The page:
Brother Wolf holds May 18 workshop on caring for orphaned kittens

Press release from Brother Wolf Animal Rescue:

Kitten season is in full swing, and shelters all around our region are filling up quickly with kittens in need of some extra TLC. Last year alone, Brother Wolf Animal Rescue cared for an incredible 1,127 kittens!

“We’re getting calls almost every day now from folks in our community who need help with kittens, or kittens are brought to our Adoption Center” says Audrey Lodato, Brother Wolf’s Director of Animal Care. “Many of the kittens who need our help have been found outdoors, likely born to community cats.”

The term ‘community cats’ refers to those who are unowned and live outdoors. Through Brother Wolf’s Community Cats program, they humanely trap, spay and neuter, vaccinate, and return cats to their outdoor homes. To use this service, contact Eric Phelps at (828) 301-3377 or

Brother Wolf also cares for nearly 200 orphaned newborn kittens each year, who need specialized fosters to bottle feed them every 2-4 hours around the clock. “Newborn kittens are very fragile and can’t survive long without warmth and a consistent feeding schedule,” says Andee Bingham, Brother Wolf’s Grants Manager and high-volume bottle baby foster. “If you find very young orphaned kittens, they’ll have the best chance of survival if they’re taken to a rescue organization as quickly as possible.”

That’s how Brother Wolf came to care for Brenda, a chubby grey kitten who was brought to their Adoption Center after she was found alone in the parking lot of the mall at just 3 days old. “She was ice cold when she arrived,” Bingham says, “but with a lot of TLC she’s thriving and getting bigger (and cuter!) every day.”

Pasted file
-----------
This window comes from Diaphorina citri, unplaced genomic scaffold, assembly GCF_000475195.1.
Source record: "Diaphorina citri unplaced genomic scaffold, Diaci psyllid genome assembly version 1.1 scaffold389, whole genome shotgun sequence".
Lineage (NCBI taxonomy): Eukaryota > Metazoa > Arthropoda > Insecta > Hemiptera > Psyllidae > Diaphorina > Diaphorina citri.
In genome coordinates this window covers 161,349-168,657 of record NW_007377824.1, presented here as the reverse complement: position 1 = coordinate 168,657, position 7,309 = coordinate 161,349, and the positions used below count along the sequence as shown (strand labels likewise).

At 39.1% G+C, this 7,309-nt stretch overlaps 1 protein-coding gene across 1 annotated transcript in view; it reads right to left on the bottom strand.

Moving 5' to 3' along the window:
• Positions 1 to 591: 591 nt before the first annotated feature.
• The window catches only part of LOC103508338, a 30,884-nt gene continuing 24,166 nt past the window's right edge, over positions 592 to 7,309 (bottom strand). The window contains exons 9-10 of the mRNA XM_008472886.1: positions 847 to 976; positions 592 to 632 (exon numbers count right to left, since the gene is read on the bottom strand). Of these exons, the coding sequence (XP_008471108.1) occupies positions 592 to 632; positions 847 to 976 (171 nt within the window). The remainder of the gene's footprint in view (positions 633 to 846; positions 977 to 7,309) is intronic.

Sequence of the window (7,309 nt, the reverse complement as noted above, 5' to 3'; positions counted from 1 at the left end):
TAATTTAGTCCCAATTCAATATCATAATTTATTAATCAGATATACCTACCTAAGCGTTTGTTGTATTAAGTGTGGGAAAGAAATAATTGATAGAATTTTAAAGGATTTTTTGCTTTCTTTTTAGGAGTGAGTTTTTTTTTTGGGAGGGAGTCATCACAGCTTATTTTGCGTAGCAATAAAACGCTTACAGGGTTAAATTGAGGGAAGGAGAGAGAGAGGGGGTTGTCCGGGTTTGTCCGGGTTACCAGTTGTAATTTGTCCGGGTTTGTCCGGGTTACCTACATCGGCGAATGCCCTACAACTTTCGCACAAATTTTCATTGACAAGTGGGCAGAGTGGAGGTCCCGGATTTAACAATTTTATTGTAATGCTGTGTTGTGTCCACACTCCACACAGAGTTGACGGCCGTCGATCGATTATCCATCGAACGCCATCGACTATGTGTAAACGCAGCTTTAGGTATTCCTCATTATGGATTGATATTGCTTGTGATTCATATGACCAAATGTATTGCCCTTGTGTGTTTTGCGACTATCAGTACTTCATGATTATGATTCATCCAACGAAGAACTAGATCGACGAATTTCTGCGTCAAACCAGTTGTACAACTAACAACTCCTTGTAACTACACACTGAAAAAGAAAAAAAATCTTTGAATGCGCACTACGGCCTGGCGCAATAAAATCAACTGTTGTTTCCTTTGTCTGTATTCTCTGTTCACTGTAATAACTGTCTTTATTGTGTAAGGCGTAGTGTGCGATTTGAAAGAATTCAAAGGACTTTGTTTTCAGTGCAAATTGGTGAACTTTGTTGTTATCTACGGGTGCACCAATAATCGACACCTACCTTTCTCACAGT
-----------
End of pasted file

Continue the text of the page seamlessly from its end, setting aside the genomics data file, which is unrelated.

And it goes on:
Bingham, who has cared for more than 100 bottle babies, will be teaching an Orphaned Bottle Baby Kitten workshop on Saturday, May 18th from 3-5 p.m. at Lenoir Rhyne University (Room 315) in Asheville. During the workshop, Bingham will discuss everything you need to know to keep orphaned kittens safe and healthy from birth to weaning. The event is free and open to the public. Further event information can be found on the Brother Wolf Facebook event listing.

“Spaying and neutering both owned and unowned cats is the best way to make sure our local shelters are able to care for the large volume of kittens who need our help each year,” says Lodato. “Through our new mobile clinic, we’re excited to be offering low-cost spay and neuter services to the public.” Visit to view the clinic’s service area and to schedule an appointment for your cat or dog.

It’s not just kittens that flood local shelters this time of year. Brother Wolf recently rescued a litter of puppies who had been born outside. Though the organization is facing challenging times with a million-dollar deficit this year, Brother Wolf says they’re working to use the resources they do have to impact the lives of as many animals as possible in western North Carolina.

“Whether you’re looking for a cat, dog, rabbit, or guinea pig, we’d love to help you find your next best friend,” says Lodato. Stop by the Adoption Center at 31 Glendale Avenue in Asheville Monday, Wednesday, Thursday, Friday, or Saturday from 10 a.m.-6 p.m. to meet adoptable animals and get involved in Brother Wolf’s No-Kill mission.

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